Zimbabwe President Emmerson Mnangagwa’s bid to seal his position in a 30 July election is meant to mark a break with Robert Mugabe’s violence-tainted rule. But massacres that took place decades ago are coming back to haunt him.
Mnangagwa, a longtime Mugabe lieutenant who took over after a coup last year, narrowly avoided a grenade attack last month which wounded one of his vice presidents and a minister at a rally in Bulawayo.
He was quick to absolve the locals of any blame, pointing a finger at disgruntled Mugabe loyalists instead, but the location was significant: rights groups say army offensives in the area in the 1980s killed 20 000 people and memories remain raw.
Mnangagwa was in charge of national security at the time of the 1982-87 assault in Matabeleland, and analysts said the Bulawayo rally blast could have been calculated to implicate Mnangagwa’s Ndebele opponents and stir up trouble.
Asked whether Bulawayo people were responsible for the blast, Mnangagwa told state television: “The people of Bulawayo? No. They love me. (It’s) people outside Bulawayo.”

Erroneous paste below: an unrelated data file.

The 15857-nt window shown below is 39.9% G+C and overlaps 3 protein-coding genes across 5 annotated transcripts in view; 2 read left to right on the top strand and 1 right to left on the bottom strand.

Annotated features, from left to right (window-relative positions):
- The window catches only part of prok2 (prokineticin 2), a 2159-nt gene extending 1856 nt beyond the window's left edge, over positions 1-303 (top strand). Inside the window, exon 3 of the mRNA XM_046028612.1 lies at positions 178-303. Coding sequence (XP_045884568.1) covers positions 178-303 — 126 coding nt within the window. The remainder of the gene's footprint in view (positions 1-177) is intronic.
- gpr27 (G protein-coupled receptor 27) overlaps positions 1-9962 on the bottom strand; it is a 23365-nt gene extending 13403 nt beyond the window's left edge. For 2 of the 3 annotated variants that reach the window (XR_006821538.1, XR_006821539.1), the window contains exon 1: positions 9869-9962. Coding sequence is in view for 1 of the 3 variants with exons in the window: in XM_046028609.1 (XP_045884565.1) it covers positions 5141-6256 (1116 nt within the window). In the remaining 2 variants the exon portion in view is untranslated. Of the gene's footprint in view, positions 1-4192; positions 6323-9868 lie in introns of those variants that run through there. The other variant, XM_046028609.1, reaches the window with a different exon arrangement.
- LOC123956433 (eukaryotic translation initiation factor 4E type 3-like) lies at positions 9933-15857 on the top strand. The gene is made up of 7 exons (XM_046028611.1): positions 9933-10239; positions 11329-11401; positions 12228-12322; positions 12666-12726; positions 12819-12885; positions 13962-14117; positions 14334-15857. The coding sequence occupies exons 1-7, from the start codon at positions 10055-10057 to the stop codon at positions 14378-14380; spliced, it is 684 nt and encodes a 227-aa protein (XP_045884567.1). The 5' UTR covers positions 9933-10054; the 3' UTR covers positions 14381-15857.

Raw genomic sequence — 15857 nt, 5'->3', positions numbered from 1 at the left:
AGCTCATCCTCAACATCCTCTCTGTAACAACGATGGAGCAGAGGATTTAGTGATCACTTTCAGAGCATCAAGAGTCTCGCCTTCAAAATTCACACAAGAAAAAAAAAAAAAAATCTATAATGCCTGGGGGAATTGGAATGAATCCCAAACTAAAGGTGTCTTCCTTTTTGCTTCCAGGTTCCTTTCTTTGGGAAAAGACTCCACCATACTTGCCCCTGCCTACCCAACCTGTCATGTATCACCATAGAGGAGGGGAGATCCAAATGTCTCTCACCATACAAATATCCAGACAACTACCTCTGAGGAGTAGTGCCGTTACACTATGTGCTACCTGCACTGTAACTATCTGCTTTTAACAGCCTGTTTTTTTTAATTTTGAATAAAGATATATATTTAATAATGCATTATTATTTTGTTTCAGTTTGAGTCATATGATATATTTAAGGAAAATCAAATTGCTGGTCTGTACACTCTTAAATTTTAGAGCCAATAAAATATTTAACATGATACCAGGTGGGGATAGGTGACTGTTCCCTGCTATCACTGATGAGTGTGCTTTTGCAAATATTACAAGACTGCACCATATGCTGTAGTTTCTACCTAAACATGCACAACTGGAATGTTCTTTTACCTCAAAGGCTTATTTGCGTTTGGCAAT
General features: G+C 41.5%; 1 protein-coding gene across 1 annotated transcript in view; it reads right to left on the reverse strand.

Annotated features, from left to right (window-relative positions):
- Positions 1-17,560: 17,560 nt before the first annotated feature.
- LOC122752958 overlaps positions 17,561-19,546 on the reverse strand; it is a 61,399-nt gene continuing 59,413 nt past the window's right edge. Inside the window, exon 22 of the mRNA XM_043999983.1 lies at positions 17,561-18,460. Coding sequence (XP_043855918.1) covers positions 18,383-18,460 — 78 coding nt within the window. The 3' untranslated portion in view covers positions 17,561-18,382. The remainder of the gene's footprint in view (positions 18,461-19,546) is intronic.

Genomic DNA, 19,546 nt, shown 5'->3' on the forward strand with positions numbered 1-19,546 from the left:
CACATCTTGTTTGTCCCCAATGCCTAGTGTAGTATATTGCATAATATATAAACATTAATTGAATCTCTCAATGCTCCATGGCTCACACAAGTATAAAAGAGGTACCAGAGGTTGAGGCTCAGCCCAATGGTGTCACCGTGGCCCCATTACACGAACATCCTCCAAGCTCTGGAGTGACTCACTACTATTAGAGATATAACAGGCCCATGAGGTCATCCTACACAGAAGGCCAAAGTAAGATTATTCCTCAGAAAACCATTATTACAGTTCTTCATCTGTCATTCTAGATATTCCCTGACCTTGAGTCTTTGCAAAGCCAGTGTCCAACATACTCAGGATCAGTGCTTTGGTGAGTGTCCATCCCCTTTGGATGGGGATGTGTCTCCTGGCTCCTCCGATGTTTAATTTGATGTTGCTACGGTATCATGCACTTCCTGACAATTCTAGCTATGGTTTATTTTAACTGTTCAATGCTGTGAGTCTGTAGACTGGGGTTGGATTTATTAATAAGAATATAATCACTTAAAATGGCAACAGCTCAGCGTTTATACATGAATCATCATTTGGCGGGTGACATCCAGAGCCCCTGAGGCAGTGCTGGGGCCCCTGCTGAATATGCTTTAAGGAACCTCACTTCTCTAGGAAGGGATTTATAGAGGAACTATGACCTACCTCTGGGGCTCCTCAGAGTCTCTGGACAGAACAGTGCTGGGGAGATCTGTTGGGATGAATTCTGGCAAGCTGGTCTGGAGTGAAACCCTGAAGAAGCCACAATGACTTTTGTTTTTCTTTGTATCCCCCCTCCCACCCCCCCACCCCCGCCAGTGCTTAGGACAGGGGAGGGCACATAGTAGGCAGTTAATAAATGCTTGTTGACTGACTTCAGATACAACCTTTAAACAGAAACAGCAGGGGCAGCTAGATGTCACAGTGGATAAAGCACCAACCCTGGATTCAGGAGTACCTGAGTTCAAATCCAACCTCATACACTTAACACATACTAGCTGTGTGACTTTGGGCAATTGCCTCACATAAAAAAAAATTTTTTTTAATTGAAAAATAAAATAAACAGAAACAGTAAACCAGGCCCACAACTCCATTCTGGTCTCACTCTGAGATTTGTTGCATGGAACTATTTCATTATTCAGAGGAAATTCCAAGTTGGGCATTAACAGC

That helped ease worries of a security crackdown.
But voters in Bulawayo remain distrustful of their new leader, who is known by his nickname “Ngwena”, Shona for crocodile, an animal famed and feared in Zimbabwean lore for stealth and ruthlessness. Mnangagwa says he is soft as wool.
“It is good that Mnangagwa realises that people in Bulawayo are peaceful and will not use violence. I hope the government will not use this terrorist act as an excuse to target those who oppose this regime,” said Thamsanqa Dube, a 36-year-old resident of Emganwini suburb in Bulawayo.
The army massacres, known as ‘Gukurahundi’, Shona name for ‘early rain that washes away the chaff’, are a major reason Matabeleland’s voters have rejected Mnangagwa’s ZANU-PF party in national elections since 2000. Many of them want an apology.
With no reliable polls, it is not clear whether the area’s 861 701 voters, 15 percent of the national total, will punish Mnangagwa any more than they did Mugabe in the past.
But in an election under international observation for the first time in years, he may need them more than Mugabe did.
Mnangagwa’s role during Gukurahundi is not clear; his critics say that at the time, his security ministry passed on intelligence used by soldiers to target victims; officials did not respond to requests for comment.
Continued next page